The extent Season 5: Review of episodes 1 to 3
Let’s stop the bullshit: the first three hours of The extentThe fifth season of is the best opening act this show has ever offered (and considering next season its last, arguably the best we can ever get). For a series that has always taken its time exposing the intricate grid of its interlocking narratives (sometimes to its detriment), there’s a noticeable change of pace in the opening moments of season five – and it’s absolutely to its advantage. , as strong as a return bounce from a an extremely uneven and disappointing fourth season I could maybe imagine.
The extentThe fifth season of is the best opening act this show has ever offered (and considering next season its last, arguably the best we can ever get).
The season premiere, “Exodus,” is an apt title for a show that seemed very happy to leave behind the weird and disappointing stories of Ilus; opening with Felip Inaros’ assault on a science vessel near Venus, The extent literally shoots out of doors, with unexpected ferocity. With all the remaining hanging threads of “Cibola Burn,” it was a given season five that would open with a little more momentum (after all, there are stealth asteroids hurtling towards Earth) – but there It’s always surprising how quickly “Exodus” kicks its characters into high gear, often with a Martian boot in their ass.
Sometimes it turns out that more can be better: compared to the last two hours of season four, the pacing of season five is a godsend, a balance between plot and character that is often needed The extent four or five episodes to really dig. With only twenty episodes to work on, it seems the writing team has carefully re-examined its natural storytelling rhythms; and that consideration pays off, from the flashy moments like Amos’ first fight scene to the touching scene Camina shares with a bottle of whiskey in the final minutes of “Mother” (directed by Thomas Jane, returning to lead the episode after Proto -Miller’s touching final season last season), The extent moves with a sense of purpose through these early chapters, which in turn helps drive some much-needed drama in this season’s building conflicts (it also helps that series mainstay Breck Eisner directs the ever-loving fuck of the first two hours, some of the best TV productions I’ve seen in 2020).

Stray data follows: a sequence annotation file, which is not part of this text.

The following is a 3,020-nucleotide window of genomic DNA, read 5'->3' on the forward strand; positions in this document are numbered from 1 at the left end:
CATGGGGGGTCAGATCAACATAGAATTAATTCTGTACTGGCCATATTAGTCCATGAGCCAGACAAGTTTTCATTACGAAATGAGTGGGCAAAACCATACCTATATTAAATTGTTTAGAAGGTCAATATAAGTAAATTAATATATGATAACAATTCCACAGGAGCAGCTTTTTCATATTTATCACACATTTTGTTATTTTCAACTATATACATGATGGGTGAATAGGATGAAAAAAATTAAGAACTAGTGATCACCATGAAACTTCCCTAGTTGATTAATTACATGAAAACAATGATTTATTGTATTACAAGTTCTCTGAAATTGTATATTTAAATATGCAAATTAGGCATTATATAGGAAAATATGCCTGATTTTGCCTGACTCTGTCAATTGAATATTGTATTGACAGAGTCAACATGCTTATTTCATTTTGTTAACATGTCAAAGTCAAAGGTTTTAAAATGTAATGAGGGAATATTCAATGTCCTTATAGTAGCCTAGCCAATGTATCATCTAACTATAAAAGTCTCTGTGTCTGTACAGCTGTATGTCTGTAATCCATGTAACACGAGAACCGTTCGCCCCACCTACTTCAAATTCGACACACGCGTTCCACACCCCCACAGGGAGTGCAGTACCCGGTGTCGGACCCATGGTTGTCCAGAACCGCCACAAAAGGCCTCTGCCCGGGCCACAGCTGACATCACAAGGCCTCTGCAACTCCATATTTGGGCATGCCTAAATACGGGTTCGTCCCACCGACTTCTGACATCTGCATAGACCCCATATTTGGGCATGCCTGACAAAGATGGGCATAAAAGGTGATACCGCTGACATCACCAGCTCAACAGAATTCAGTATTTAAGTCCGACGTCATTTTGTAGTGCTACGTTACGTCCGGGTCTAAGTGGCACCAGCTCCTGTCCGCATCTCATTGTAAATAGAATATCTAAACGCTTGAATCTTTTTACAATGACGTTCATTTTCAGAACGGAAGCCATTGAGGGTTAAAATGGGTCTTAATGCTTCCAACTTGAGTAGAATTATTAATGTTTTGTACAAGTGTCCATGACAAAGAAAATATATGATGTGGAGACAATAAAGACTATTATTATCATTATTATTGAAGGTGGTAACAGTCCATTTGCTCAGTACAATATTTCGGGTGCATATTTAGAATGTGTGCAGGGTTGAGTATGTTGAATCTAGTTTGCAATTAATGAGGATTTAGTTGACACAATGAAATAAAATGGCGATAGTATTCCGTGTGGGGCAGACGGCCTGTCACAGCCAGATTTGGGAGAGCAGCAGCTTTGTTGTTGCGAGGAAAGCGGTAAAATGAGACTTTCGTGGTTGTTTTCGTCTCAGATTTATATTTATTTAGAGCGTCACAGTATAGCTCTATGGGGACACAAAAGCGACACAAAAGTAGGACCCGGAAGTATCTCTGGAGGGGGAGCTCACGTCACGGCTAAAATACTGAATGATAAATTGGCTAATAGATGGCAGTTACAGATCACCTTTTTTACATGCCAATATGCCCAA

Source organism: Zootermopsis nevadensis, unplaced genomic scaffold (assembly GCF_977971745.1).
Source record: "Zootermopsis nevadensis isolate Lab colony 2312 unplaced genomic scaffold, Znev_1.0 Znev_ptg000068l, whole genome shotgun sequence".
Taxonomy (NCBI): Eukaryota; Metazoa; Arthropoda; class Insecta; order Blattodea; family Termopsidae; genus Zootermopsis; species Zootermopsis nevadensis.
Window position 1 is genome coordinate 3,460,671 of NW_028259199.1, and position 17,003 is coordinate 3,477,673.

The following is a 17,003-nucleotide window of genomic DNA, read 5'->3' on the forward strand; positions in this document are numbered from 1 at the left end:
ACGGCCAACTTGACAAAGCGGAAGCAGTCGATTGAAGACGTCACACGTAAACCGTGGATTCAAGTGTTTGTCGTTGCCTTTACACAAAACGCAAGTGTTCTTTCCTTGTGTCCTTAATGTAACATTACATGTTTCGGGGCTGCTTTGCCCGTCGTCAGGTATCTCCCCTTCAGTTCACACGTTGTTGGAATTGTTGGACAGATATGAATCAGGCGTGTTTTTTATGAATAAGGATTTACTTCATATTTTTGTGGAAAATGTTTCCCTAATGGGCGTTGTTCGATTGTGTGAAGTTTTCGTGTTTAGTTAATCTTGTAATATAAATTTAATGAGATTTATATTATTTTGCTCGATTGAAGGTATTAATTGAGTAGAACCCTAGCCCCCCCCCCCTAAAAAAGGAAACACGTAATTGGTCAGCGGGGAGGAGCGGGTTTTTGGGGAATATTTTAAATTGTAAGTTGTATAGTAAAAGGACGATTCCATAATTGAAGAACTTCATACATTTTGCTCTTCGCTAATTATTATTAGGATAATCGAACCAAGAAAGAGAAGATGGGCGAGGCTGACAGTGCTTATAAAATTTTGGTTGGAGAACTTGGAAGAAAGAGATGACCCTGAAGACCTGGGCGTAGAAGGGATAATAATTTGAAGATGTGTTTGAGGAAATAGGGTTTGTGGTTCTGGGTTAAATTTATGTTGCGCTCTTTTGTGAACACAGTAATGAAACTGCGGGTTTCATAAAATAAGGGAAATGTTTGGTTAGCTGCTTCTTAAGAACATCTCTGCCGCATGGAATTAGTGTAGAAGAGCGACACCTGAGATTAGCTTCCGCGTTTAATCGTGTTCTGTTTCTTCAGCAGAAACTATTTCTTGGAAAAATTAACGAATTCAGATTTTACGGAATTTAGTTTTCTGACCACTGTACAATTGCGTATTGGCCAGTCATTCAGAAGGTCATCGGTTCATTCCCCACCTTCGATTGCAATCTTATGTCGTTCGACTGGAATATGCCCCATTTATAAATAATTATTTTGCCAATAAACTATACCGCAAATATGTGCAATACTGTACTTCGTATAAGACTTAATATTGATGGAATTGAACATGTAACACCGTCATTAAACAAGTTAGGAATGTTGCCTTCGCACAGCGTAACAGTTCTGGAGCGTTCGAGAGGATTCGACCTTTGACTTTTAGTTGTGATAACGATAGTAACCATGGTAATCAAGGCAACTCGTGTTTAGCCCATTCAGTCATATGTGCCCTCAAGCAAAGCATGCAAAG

It’s hard not to keep comparing this season to last, because they’re so contrasting in what The extent does better than any show on TV: where season four struggled to occupy a large chunk of its characters in one place, season five breaks down the crew of The Roci among the cosmos, never losing pace as he circles the galaxy to their various stories (he also noticeably limits himself to a side of the Ring, which really helps reset the scope and stakes of the series a bit – while pontificating about opportunities on the other side of the Ring is fun, it doesn’t serve the immediate needs of its many characters much, and intelligently moves away from it).
Holden’s short-lived retirement, Bobbie’s growing desperation, Alex’s undying need to be loved (and listened to), Fred’s inherent shadow…all of these things are woven into the larger story of the Martians funding secretly an attack by Belter on Earth, while the OPA scrambles to hide the protomolecule among the stars of its research labs. And The extent deftly navigates them all in these (quite expensive) three episodes, as it digs into Naomi and Amos’ past, and looks to the uncertain future of Holden, Avasarala and Bobbie.
Whether The extent can sustain the difficult ballet of the narrative plot and the engaging character development over the course of ten episodes remains to be seen; every season of The extentwas marked by notable ebbs and flows in quality, most often seen in the second halves, as its complex puzzle boxes and interpersonal conflicts chaotically build to a climax. The conviction of these opening hours, however, gives me a lot of hope: there is no denying the feeling The extent is back in this dramatic opening salvo, setting the stage for what we could possibly remember as the show’s biggest season. High expectations, yes – but if we’ve learned anything from the crew of The Roci over the past 49 episodes is that a little unbalanced hope can go a long way.